Buy it, use it, resell it. The gear holds value, and needs to stay in circulation.

Quote:
I looked for the TBCs you mentioned and can't find them anyway (except on on Ebay for about 2k). For SVHS, also not easy. I can start looking around in the Pawn shops and at least its easy to see what's SVHS by the logo. Any recommendations for finding the gear?
For starters, the marketplace forum here: http://www.digitalfaq.com/forum/marketplace/
Not eBay. It's a video dumping ground, including all the "tested" and "working" gear (not actually tested, not actually working).
Pawn shops won't have anything. This wasn't the sort of gear that the pawn shop demographic ever owned.

Quote:
Also, is it the TBC that makes the final connection to the computer? Is that via Firewire or would I need some kind of capture card/dongle that takes Svideo?
For a standard workflow, TBC > capture card. For more complex and pricey closed-loop/proprietary type setup, these can be integrated (SDI).

Quote:
Originally Posted by dpalomaki View Post
The pragmatic standard is are you and your users satisfied with the product you produce.
While I've always appreciated this "if you're happy, I'm happy!" type comment, in practice that's too generous. The person won't know it's bad until shown. Others won't be as naive, and will readily see /hear issues.

Beyond all this, family history gets lost this way. "See that fuzzy blob? That's our grandma!" (Not joking here. It's so sad to see, for example, 8mm film that was trashed after VHS conversion. Or VHS tapes after a blocky 6-hour mode 352x240 drop-frame deinterlace DVD conversion.)

It reminds me of how gullible children are. You could literally give a kid a can of Alpo, then say something like "boy, that sure is good, isn't it!" And the kid will often say "uh-huh" in agreement -- even if it tastes awful!

... and they actually tested this. Freshpet, not Alpo. So a bit more upscale. But still.
https://www.youtube.com/watch?v=QtHa8Cf4BOI

And as funny as that video was, dog food isn't fit for human consumption, even so-called "human ingredient" food. The QC is more lenient, and more forgiving to the more acidic/robust guts of animals (non-humans). Notice Youtube comments were disabled. That's really not too different from all the crappy half-baked Chinese video gear and random video doodads.

Quote:
For much home video content is king; a blurry, snowy video of granny is better than none at all.
Not really. If quality is bad, nobody will actually watch it once converted. Especially audio sync issues, which is a main issue resolved by TBCs. That and wiggly video. The same was true of video hobby from the tape era. If was bad, people would just stuff it into a closet until better came along. And thus why so many people are now redoing videos in the 2020s, bad work from 2000s and 2010s.

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02-18-2022, 09:08 AM
dpalomaki dpalomaki is offline
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Quote:
Not really. If quality is bad, nobody will actually watch it once converted.
That is a bit like saying one would rather starve than eat spam. And FWIW dog food may well be better than no food at all (ask people who starved to death in past wars).

Bad is a relative term. What qualifies as bad for most of the regulars here may well qualify as acceptable to others not into seriously video transfer/preservation. Like the difference between grade AA, A, and grade B egg, or perhaps USDA Prime, Choice, Select, Standard, Commercial, Utility, Cutter and Canner grades of beef.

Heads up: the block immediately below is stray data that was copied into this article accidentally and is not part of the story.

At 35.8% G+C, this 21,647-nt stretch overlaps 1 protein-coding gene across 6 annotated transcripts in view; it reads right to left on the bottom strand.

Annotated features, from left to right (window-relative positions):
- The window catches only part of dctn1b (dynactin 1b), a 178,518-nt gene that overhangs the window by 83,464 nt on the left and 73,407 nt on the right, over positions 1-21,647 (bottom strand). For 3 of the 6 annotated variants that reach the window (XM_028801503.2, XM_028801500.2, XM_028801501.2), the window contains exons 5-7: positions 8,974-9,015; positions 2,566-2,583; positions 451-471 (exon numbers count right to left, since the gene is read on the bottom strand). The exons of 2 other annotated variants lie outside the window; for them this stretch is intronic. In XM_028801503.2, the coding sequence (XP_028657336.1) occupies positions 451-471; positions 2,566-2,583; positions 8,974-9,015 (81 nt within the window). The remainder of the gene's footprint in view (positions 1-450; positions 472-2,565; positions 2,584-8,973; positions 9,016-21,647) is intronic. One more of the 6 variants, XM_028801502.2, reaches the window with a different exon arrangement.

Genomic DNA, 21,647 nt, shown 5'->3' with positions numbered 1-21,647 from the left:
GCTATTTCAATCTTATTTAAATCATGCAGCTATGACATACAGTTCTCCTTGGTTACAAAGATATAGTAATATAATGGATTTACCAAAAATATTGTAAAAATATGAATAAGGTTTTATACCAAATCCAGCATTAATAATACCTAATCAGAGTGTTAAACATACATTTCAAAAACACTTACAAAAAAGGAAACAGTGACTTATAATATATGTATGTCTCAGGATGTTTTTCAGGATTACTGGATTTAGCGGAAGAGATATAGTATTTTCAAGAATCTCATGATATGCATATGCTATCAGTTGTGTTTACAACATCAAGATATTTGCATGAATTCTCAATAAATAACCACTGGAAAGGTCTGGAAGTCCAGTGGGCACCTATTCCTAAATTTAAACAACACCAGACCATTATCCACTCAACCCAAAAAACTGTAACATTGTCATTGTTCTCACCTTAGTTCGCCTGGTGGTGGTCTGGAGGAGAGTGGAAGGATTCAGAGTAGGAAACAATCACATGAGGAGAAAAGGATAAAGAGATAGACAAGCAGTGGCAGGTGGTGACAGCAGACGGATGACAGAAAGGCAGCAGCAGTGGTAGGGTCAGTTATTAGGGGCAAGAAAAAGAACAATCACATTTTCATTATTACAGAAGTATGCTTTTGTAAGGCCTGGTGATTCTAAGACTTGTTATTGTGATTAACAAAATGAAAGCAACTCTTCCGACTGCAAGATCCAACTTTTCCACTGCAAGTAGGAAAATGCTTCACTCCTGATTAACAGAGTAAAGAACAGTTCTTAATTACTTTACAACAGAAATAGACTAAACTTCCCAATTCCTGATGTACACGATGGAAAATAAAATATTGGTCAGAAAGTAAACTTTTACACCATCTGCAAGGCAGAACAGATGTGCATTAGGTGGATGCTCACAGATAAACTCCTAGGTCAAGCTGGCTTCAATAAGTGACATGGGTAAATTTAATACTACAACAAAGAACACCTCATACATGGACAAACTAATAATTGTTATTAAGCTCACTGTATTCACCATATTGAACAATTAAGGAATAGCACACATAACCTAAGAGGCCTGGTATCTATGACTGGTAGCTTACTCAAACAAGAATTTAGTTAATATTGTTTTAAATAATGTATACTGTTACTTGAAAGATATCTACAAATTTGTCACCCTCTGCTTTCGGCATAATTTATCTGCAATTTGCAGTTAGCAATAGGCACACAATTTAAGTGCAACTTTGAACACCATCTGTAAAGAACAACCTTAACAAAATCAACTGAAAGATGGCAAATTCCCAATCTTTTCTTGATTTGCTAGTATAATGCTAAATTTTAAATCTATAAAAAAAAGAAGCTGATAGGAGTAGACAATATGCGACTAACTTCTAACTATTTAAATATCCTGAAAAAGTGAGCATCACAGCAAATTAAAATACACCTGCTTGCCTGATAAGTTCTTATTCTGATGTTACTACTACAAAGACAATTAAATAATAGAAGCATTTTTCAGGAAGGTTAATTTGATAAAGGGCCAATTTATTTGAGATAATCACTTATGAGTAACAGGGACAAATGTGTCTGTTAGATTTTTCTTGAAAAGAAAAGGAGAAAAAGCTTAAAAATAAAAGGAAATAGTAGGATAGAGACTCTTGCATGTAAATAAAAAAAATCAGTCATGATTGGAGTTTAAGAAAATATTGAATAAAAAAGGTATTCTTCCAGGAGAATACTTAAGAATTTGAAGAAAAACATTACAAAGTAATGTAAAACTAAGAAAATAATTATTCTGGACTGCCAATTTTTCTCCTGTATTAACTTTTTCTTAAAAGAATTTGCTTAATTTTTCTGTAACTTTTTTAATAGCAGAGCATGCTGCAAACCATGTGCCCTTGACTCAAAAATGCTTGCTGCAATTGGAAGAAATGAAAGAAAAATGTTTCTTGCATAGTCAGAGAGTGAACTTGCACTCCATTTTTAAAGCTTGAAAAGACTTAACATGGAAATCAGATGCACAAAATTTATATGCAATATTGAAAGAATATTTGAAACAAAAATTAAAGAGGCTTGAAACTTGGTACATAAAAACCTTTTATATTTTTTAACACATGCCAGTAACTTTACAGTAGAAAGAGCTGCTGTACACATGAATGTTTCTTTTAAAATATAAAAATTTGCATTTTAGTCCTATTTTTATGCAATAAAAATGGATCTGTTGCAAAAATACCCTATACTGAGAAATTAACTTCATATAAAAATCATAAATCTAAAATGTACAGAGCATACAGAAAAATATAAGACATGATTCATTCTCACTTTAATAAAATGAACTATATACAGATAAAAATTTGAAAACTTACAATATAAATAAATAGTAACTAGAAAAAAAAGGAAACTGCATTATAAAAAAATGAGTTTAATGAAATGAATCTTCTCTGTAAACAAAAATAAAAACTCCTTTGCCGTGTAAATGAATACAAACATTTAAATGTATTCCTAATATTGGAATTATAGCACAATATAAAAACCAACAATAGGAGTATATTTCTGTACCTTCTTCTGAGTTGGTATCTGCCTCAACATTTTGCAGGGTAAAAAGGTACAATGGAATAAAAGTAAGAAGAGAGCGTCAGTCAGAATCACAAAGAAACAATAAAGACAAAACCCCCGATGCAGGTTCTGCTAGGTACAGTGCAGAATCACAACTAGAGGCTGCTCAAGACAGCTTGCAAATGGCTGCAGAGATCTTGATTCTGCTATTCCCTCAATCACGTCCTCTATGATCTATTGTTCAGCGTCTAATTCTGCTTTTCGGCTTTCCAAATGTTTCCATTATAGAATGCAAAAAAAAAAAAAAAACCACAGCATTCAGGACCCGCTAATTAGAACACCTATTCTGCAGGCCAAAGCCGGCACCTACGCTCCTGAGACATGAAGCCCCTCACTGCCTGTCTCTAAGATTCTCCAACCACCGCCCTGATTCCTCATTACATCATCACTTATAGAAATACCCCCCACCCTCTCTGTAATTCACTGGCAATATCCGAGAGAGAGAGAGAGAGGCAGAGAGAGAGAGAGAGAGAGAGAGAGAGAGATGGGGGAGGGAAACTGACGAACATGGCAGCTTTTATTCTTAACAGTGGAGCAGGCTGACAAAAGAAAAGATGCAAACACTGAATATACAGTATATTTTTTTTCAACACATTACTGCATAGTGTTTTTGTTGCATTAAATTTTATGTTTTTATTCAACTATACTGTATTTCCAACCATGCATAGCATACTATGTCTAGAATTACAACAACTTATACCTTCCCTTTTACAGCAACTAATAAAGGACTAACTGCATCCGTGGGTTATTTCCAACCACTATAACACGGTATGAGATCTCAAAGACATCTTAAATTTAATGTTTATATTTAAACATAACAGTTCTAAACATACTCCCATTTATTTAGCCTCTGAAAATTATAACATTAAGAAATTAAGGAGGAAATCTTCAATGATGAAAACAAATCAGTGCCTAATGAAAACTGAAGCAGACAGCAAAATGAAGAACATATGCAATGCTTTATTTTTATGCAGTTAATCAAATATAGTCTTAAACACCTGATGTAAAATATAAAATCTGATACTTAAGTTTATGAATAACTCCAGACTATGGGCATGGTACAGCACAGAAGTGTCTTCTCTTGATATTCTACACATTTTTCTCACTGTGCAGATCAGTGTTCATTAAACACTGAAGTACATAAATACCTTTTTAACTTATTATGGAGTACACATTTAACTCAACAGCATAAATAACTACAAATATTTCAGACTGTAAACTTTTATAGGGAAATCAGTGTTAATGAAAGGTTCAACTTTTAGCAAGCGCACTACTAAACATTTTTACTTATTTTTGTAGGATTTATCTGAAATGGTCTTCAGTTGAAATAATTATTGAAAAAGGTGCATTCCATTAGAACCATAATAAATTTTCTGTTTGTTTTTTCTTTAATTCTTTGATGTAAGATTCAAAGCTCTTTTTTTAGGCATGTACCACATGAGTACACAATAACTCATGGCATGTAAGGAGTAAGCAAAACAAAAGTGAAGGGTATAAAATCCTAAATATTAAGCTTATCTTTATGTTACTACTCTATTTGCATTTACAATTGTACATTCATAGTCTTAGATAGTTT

I still contend that content is king. Almost everyone watched the Rodney King and OJ chase videos, even it is was bad, because the content was compelling. It also becomes a trade-off; i.e., do I want to invest the time, energy, and money to learn how to do it better, or declare victory on the tape transfers at some point short of the possible and move on to something else that is now more more important in my life. But then "content" may be defined as the image, or as the underlying action depending on the viewers priorities.

If the number of tapes is relatively small they might want to farm it out to a reputable transfer service rather than ramp up to DIY.

I am reminded of a friend who shot his son's wedding. In the interest of getting the editing perfect he never completed the project before they were divorced.
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02-18-2022, 10:02 AM
Oneanddone Oneanddone is offline
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Thank you both! I'll check out the market place and see about getting the best equipment I can within reason. That said, I have to agree with dpalomaki and maintain that something is better than nothing. Not everyone has the time, money, and expertise to do this "right". I originally used a USB capture card and it was "fine" in the sense that it played and it didn't have any strong issues that I can recall. If this ends up costing more than a few hundred dollars in the end, I'll probably go back to that and be happy I at least have it digital (though I'll keep the tapes just in case).

I really hope that doesn't sound ungrateful - definitely not my point. I greatly appreciate both the time and obvious expertise you're offering.
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  #11  
02-18-2022, 10:13 AM
dpalomaki dpalomaki is offline
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Oneanddone:
Note the "Our Services" link on the page banner. The operators of this web site may be able to do the transfer for you. Contact them if that interests you. (I do not know their details as to turn around or cost.)
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  #12  
02-18-2022, 07:48 PM